"You have this dilemma because you have to borrow more money to finance growth measures, but that is also likely to stir up the financial markets," said Tanja Börzel, a professor of European Union politics at the Free University in Berlin. "Then the money you need will be more expensive to borrow."

The European Central Bank cannot be counted on to deliver major monetary stimulus in the manner of the United States Federal Reserve because the bank is required by treaty to combat inflation above all else. One option is to allow debtor countries more time to bring their deficits under control, but that is seen more as damage control than as a way to foster growth.

Another possibility, which Germany will be under renewed pressure to accept, is some form of common European debt, generally referred to as Eurobonds, which any member of the currency zone could tap. It is a step that Ms. Merkel's conservative bloc has opposed forcefully, but with more than 17 million people in the euro zone out of work and the unemployment rate at 10.8 percent, the need for urgent steps is growing.

Marie Diron, an economic adviser to the consulting firm Ernst & Young, said Germany could slow down its own drive to balance its budget and do more to encourage domestic consumption. Other European states would benefit if Germany bought more of their goods.

"Austerity has to fit into a wider policy context," Ms. Diron said.

Taking advantage of growing voter outrage, fringe parties like the Greek ultranationalist group Golden Dawn and France's far-right National Front, which won nearly one in five votes Sunday, are gaining strength, evoking comparisons to the Weimar era, which ushered the Nazi Party into power. That has only added urgency to the push for programs that would create jobs.

"You see an incredible public uproar against the strict austerity measures," Ms. Börzel said. "It's mostly the populist parties that now become ever more critical of the austerity policies."

Even in Germany, where unemployment is low and the crisis seems a faraway phenomenon, the political landscape has grown unpredictable. The computer hackers of the Pirate Party, which supports Internet freedom, have emerged from relative obscurity to challenge the Green Party as the third most powerful faction in opinion polls.

Ms. Merkel's coalition partners, the pro-business Free Democrats, have been the most prominent victims of the political instability. In trying to stave off its total collapse, the party has become a less and less reliable partner, especially when European rescue packages are up for votes in the German Parliament.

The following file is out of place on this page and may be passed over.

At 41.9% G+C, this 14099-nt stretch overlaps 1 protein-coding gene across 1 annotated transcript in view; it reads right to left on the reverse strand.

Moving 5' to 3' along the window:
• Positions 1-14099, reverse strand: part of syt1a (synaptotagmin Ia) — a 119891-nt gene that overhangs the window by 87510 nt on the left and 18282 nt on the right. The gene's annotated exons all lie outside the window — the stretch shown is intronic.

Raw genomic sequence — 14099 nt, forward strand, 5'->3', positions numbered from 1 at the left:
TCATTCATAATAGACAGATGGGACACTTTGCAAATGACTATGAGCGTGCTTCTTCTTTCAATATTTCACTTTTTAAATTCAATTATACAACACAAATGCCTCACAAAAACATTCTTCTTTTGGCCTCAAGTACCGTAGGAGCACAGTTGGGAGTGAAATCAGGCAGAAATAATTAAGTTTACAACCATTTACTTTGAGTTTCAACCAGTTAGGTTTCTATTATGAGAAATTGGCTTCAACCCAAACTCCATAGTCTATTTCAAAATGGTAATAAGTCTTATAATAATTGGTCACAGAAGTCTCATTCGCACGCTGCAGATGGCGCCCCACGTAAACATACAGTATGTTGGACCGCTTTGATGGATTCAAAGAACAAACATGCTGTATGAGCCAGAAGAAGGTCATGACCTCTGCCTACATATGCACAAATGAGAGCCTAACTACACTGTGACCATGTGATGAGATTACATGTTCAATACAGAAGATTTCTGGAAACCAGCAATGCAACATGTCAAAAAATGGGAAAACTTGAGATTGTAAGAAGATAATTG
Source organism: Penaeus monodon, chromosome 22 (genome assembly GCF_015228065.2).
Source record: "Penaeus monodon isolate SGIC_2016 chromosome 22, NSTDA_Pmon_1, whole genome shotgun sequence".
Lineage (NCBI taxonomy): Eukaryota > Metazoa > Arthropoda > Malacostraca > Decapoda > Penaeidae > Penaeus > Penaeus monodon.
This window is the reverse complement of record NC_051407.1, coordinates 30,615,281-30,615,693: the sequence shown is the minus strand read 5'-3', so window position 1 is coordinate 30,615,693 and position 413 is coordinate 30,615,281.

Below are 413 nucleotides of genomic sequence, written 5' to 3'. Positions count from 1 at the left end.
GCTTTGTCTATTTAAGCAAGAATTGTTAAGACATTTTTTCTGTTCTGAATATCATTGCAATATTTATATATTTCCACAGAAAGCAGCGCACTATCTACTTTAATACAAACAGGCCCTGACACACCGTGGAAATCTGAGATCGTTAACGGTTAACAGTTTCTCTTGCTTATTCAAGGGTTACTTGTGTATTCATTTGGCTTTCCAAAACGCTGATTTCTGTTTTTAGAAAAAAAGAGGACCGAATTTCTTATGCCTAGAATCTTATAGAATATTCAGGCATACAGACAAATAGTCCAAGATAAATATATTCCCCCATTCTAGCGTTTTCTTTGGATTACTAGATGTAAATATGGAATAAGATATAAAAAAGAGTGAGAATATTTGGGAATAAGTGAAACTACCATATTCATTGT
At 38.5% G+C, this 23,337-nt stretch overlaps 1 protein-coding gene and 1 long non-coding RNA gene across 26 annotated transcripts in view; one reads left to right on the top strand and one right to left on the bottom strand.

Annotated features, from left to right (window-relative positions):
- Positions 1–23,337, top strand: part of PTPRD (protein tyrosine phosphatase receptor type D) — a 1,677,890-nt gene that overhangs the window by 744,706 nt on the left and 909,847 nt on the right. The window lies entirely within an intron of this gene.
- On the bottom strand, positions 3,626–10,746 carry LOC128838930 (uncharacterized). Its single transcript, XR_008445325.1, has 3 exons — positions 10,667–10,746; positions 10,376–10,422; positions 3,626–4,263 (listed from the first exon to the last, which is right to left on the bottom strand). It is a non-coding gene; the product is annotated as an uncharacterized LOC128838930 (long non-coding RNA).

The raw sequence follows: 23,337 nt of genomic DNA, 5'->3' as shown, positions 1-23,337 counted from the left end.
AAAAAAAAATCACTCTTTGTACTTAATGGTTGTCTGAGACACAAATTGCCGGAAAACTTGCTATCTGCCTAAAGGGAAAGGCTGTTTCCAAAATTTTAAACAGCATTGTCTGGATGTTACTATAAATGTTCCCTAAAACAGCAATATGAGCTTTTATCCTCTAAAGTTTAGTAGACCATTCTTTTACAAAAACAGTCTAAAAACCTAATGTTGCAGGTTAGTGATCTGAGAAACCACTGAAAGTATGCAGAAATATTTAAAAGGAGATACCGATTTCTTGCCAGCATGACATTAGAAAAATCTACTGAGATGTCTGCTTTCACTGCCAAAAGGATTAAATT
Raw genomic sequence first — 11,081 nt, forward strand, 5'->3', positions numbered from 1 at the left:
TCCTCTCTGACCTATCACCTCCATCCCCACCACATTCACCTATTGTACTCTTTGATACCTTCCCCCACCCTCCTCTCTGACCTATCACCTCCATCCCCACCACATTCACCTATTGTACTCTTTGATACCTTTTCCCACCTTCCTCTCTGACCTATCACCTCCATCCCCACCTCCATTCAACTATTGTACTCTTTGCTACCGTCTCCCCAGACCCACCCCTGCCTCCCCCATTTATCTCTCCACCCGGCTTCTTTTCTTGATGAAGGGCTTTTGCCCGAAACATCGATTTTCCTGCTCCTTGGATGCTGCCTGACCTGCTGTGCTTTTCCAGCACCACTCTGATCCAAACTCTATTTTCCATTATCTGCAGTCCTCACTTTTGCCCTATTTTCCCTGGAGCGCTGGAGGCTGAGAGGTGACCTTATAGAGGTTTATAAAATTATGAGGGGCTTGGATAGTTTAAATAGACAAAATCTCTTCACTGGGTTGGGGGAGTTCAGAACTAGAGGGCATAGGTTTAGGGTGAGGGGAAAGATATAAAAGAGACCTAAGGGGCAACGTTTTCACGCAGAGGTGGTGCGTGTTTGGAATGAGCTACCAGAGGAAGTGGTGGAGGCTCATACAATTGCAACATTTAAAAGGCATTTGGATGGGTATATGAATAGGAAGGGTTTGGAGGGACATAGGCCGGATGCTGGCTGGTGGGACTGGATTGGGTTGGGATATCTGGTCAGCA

"In a nutshell, you need growth and employment or else debt reduction doesn't work. We're seeing that right now in Spain," Sigmar Gabriel, the head of Germany's opposition Social Democrats, said on German public radio, adding that Ms. Merkel's policies had failed in southern Europe. "The success of Hollande was in sending a signal beyond France that the politics of Merkel and Sarkozy are not without alternatives."

Over the years of the euro crisis, Ms. Merkel has moved on the problems at a deliberate pace, a tactic of brinkmanship meant to achieve debt reduction across the euro zone while limiting German exposure to other countries' liabilities and, therefore, minimizing political damage at home. So far it has largely worked in Germany, and her support in Europe is broader than it appears, with smaller countries like the Baltics, Finland and Austria -- and even the larger and increasing supportive Poland -- content to stand quietly behind her.

Ms. Merkel has proved herself a masterful tactician time and again. She was adept at working with the Social Democrats as her partner in the previous German government, and Mr. Hollande might be even more amenable than Mr. Sarkozy to ceding French sovereignty in economic policy in exchange for help on growth, Mr. Vaquer from the Barcelona Center for International Affairs said.

"She will have to backtrack on austerity anyway," Mr. Vaquer said. "Germany can now extract a much more unified Europe in terms of economic governance than it ever could have before."

Jack Ewing contributed reporting from Frankfurt, and Liz Alderman from Paris.

world

This article originally appeared in The New York Times.